Thanks...
    _____________
     
  12. jayeskreezy macrumors 65816

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    #12
    yeah this sucks because I was tempted to get a new macbook but not if there's no firewire
     
  13. notjustjay macrumors 603

    notjustjay

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    #13
    Unfortunately it looks like Apple thinks traditional, Firewire-based miniDV cameras are on their way out.

    A lot of people are using hard-drive based camcorders, or solid state media (e.g. the video recording mode of your digital camera). Perhaps more people are using those than are using miniDV.

    Perhaps they're trying to be ahead of the curve and declare that DV over Firewire is obsolete technology. Just like they eliminated floppy drives, and said "soon nobody will use them" -- true, but in the meantime everyone who had data on floppies complained, before ultimately buying into other formats.

    Perhaps Apple is willing to risk lost sales on the prediction that soon all of us who use DV/Firewire will soon be purchasing solid-state or disk-based HD cameras.
     
  14. nosignal macrumors newbie

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    Sep 17, 2008
    #14
    yeah before today I was thinking about buy a new macbook to replace my old powerbook that I use for recording. But my audio interface is a firewire interface, so im pretty bummed.
     
  15. localoid macrumors 68020

    localoid

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    #15
    Not to mention the people who used their Macbooks to record digital audio via the Firewire port. The Macbook was the _only_ 13" sized solution on the market that was able to provide bus power via Firewire. Everything else was either 4-pin or 6-pin _without_ bus power. The Macbook, with its small, 13" screen plus the (bus powered) Firewire made it the perfect solution for mobile audio recording.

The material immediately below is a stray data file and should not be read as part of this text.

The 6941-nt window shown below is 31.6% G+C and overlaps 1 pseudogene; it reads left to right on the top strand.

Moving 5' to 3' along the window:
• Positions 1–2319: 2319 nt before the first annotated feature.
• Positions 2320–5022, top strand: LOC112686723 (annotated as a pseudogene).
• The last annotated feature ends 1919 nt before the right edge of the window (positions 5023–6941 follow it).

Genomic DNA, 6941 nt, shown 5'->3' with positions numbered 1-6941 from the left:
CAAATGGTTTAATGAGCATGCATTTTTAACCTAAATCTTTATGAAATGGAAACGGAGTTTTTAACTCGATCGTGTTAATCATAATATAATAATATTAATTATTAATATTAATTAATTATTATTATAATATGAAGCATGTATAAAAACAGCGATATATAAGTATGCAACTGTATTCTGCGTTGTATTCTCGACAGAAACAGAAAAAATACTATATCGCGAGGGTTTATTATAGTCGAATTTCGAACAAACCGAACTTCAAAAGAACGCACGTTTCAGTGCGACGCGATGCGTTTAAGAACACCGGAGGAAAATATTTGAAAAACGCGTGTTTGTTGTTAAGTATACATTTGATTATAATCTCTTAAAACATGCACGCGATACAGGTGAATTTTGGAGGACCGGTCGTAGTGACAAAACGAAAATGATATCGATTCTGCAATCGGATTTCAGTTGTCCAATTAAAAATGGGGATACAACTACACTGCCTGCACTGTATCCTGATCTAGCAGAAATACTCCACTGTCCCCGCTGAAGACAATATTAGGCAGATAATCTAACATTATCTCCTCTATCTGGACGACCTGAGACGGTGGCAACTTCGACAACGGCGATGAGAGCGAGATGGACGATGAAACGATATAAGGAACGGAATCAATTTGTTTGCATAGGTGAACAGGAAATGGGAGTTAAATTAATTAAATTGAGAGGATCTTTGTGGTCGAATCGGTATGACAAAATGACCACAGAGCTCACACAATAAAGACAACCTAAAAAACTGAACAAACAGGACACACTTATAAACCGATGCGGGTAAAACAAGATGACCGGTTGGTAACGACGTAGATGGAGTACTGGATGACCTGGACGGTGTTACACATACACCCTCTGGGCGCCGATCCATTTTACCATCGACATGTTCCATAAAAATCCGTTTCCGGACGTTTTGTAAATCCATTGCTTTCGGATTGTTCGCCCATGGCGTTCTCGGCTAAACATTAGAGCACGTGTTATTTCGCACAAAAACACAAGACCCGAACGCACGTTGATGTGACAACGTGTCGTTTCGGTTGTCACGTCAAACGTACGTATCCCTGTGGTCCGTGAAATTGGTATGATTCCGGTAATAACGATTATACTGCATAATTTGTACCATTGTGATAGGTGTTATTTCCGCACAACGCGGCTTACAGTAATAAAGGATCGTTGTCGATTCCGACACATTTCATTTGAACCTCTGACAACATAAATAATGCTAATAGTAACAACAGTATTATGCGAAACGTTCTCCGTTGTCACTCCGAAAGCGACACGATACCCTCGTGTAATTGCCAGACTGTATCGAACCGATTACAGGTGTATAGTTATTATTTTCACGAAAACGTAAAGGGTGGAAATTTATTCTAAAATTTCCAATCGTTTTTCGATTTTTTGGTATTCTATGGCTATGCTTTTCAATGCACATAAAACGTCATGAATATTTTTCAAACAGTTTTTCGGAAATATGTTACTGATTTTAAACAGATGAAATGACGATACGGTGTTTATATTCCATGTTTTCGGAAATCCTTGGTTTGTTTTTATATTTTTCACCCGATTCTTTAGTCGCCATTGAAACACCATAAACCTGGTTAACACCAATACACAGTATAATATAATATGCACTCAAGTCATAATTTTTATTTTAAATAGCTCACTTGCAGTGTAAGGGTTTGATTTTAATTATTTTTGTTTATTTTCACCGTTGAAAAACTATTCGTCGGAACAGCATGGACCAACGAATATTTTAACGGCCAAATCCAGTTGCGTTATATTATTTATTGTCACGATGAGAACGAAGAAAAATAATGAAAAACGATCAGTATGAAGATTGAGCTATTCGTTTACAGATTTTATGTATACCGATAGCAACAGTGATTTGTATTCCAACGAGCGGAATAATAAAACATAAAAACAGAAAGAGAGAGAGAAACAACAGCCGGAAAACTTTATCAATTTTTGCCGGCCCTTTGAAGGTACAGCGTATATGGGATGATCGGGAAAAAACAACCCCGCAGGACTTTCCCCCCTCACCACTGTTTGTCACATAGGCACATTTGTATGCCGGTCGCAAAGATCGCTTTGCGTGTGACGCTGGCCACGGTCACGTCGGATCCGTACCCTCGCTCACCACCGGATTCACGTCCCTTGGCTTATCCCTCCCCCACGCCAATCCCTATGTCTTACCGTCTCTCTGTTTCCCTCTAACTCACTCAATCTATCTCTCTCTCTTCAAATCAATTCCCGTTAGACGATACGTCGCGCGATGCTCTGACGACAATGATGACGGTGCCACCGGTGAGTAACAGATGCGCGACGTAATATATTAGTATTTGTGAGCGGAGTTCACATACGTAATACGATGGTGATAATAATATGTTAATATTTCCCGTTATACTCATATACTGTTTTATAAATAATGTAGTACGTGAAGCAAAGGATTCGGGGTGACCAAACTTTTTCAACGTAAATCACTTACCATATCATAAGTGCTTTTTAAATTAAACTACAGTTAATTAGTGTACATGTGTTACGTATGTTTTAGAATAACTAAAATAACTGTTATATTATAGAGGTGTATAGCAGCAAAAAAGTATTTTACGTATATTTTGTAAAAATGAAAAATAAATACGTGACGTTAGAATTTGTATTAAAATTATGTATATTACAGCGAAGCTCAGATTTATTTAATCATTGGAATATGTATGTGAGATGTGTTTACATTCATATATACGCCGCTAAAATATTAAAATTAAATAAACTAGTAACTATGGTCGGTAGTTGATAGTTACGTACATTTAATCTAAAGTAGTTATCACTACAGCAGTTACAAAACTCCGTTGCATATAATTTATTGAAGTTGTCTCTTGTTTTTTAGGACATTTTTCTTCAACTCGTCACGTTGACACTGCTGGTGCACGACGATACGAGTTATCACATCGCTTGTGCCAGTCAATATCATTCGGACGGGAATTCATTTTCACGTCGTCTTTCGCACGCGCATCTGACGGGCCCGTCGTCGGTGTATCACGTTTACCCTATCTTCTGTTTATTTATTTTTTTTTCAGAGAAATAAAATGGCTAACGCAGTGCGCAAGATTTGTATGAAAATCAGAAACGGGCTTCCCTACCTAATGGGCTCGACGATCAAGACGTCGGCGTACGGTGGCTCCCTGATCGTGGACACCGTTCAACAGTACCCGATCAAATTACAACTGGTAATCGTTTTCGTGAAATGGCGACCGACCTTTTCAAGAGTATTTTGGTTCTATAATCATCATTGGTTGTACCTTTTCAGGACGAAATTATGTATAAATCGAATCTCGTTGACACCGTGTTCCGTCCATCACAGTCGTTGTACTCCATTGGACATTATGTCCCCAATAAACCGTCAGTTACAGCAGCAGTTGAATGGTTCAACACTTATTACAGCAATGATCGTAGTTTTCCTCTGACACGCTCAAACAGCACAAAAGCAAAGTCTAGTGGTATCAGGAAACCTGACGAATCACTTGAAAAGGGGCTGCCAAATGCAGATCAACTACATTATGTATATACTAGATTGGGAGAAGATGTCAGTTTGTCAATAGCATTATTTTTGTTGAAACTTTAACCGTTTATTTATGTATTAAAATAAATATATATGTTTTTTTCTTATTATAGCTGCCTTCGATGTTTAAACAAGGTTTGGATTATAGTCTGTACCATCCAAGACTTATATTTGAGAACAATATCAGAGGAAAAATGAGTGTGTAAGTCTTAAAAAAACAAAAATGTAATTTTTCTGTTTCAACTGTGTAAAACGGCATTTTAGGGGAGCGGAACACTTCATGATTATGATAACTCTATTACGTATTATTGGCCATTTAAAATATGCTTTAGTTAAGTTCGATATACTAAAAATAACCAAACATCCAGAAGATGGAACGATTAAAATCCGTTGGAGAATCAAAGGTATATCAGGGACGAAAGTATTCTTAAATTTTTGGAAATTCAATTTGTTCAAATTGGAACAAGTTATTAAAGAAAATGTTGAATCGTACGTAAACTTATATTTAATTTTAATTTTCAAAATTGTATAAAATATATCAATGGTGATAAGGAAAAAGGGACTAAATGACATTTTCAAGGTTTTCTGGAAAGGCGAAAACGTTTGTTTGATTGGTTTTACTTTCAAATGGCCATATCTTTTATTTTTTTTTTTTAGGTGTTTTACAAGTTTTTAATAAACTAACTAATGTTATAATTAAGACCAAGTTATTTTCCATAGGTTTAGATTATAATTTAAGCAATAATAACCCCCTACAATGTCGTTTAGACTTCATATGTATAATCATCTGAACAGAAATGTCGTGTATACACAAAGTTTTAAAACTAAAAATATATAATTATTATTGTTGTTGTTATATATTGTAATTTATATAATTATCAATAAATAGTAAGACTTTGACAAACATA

The new Macbook certainly isn't geared toward the creative types of people that Apple used to appeal to. It's geared toward the people that consume content and not to people that create content.
     
  16. bloodycape macrumors 65816

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    #16
    Kind of off topic but I did not notice a firewire400 port on the new Macbook Pro. Is it still there or not?
     
  17. notjustjay macrumors 603

    notjustjay

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    #17
    Nope. 800 only.
     
  18. cube macrumors G5

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    #18
    It doesn't matter. 800 and 400 are compatible.
     
  19. motuman macrumors newbie

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    #19
    Not exactly true at all

    One would think on casual observation that USB 2 and tapleless or hard drive based video cameras are the norm these days.

    A person buys this camera, goes home and sticks it on iMovie or FCP (Express) etc, only to find out, uh oh, this sucks, I have to copy the freakin' MPEG-2 file manually, no log and capture, no controlling the camera.

    Trust me this sucks and is actually a loss of great functionality that we have had in any FW camera for years now, this is the way it is and always should be.

    - Now one can indeed get this media transfered from the camera to the Mac running iMovie or FCP, but it is just one giant file

    In order to do true Log and Capture in FCP or FCP Express, you need Firewire, I have not seen one camera do this via USB.

    And then there is the whole deal with these cameras recording in MPEG-2, what?

    MPEG-2 is a playback format and uh it basically sucks and is on its way out, one can not edit MPEG-2 in FCP, why would one.

    Hence you have AVCHD (H.264 based)